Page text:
Over my career, I observed many people who confuse excitement urination with submissive urination. The poor guardians stop petting their dog’s head, speak in a quiet voice and ignore the dog when they return home, yet the problem still persists. Every time the dog gets excited, urine puddles on the floor because the underlying cause is not addressed. In excitement urination, the sphincter pressure drops and urine flows out of the bladder when the animal is overstimulated. Successful treatment involves teaching the dog and their people to interact in a calm manner. Here is how I counsel clients whose pet suffers from this condition.
1) Always run the appropriate tests, blood work and urinalysis, to rule out medical causes. If the test results are “within normal limits,” then focus on behavioral causes.
2) Chronicle the dog’s behavior in a journal. Document the situation and what occurred right before the dog urinated. Also record who was present, both human and animal and what they were doing before the “accident” occurred. Finish with the amount of exercise the dog received.
3) Study your dog’s behavior closely. Most display signs that tell you they are getting excited. Learn to recognize the signs and help the pet calm down before the stimulation is too much.
4) In my experience, drug therapy to increase sphincter tone does little to help this problem. The best treatment is to teach the people in the household to avoid overstimulating the dog.
5) With the history from the journal in hand, your veterinarian will be able to work with you to identify triggers of the behavior as well as a treatment plan. In general, I recommend lots of exercise, obedience training and slow deconditioning to the stimuli that caused the behavior. Let’s look at each more closely.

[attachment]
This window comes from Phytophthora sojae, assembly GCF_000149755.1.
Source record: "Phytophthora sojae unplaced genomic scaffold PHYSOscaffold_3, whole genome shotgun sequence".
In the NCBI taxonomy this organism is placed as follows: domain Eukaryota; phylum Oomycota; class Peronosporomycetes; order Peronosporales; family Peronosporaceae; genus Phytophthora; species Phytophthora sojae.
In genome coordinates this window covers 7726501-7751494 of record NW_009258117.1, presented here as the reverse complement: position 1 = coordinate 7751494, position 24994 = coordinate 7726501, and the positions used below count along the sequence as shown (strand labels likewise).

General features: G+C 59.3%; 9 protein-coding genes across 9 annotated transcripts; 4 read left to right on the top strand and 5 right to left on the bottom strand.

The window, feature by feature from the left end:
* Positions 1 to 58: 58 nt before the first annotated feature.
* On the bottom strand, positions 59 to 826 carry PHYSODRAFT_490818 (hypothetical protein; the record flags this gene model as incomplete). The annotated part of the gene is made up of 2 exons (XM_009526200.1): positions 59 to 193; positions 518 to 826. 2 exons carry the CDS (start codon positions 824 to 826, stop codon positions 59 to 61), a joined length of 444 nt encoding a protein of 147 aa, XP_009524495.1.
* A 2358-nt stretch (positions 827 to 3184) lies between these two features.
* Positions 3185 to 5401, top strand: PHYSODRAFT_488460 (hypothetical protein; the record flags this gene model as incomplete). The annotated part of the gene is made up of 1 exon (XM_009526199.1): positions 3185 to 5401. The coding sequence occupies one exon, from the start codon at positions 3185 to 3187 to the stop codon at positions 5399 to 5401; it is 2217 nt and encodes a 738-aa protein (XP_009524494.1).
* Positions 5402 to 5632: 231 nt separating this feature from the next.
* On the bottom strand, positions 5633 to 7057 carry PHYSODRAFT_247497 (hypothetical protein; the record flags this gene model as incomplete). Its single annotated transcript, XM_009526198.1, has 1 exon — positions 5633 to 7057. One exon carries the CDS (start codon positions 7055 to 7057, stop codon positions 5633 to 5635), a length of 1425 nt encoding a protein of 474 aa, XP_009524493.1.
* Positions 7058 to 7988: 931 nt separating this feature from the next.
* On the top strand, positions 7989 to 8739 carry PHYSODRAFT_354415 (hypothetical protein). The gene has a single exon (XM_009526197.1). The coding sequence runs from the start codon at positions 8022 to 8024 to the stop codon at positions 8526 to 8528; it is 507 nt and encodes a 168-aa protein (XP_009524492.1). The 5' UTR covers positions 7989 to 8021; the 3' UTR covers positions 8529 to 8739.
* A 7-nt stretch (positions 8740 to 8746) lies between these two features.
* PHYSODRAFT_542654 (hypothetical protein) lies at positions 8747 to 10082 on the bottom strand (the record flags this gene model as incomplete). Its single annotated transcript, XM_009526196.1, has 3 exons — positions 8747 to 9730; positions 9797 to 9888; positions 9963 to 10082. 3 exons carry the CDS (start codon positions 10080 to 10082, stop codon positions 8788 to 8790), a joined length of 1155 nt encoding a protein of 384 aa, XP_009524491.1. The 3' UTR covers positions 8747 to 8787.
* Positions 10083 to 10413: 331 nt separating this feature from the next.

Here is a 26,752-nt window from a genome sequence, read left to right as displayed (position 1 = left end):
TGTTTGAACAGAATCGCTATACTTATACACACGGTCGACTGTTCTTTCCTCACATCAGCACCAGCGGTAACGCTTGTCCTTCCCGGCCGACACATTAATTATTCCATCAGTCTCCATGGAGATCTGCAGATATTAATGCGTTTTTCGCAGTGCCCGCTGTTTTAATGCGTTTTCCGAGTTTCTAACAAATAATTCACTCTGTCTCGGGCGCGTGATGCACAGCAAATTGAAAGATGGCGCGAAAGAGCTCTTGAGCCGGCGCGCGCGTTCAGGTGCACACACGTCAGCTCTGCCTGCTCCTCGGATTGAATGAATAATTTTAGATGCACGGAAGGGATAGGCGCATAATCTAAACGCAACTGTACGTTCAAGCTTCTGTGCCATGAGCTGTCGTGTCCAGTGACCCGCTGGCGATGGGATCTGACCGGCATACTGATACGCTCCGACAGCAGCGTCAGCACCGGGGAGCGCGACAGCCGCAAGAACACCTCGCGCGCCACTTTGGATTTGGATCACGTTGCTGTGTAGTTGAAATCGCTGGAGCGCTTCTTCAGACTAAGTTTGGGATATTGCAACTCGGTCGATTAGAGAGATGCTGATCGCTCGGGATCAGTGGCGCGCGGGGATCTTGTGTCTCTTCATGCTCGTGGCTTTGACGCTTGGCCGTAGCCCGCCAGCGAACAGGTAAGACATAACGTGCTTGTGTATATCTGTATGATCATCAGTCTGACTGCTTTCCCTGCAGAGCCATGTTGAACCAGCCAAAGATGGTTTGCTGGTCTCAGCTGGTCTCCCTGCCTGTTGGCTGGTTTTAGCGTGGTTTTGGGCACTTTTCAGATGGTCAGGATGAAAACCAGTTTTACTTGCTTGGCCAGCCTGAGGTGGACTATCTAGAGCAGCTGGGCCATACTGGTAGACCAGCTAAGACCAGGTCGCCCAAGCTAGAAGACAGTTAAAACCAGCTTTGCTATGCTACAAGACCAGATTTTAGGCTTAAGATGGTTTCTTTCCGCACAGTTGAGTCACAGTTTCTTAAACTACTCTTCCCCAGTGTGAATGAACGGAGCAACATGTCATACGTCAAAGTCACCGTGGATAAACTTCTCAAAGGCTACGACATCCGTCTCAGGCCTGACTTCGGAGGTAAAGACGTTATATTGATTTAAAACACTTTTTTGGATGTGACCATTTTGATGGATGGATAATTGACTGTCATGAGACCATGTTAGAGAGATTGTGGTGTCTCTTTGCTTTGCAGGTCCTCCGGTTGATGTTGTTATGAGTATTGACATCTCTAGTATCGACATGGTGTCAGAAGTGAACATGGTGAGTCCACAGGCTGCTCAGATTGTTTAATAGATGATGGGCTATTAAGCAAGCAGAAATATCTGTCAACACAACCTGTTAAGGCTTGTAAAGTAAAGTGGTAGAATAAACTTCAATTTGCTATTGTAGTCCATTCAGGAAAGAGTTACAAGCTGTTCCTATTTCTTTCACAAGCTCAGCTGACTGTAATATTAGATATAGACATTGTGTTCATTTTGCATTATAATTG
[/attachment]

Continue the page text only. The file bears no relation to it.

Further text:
Most of the dogs I see with this problem get very little exercise. The excitement builds all day as they wait for their people to return home. Schedule 15 to 30 minutes of hard play twice a day, in the morning and evening. This will burn off some of their nervous energy.
Teach the dog to relax and settle on command. Start with basic obedience commands such as sit, stay and heal. Once your dog understands these commands, work on the ‘settle’ command. I put them on a down stay, rub their back and say ‘settle’. Most dogs will roll onto their side and relax. Keep the interaction short at first. The goal is to set the dog up for success. Stop before an accident occurs.
Slowly decondition the dog to whatever caused it to become overly excited in the first place. Expose them to small doses of the stimulus without taking it any further. For example, let’s say the dog drips urine every time you pick up their leash. Put the leash in a conspicuous location, where it is visible to the dog. Let it sit there without going for a walk. When the dog is comfortable with that, move the leash around but do not pick it up. If the dog stays dry, pick up the leash, run it through you hands and then replace it. Slowly do more and more with the leash, all the while ignoring the dog. Eventually, they will be deconditioned to the leash. Remember, to proceed slowly with deconditioning. Some animals may learn in a few days while others might take several months.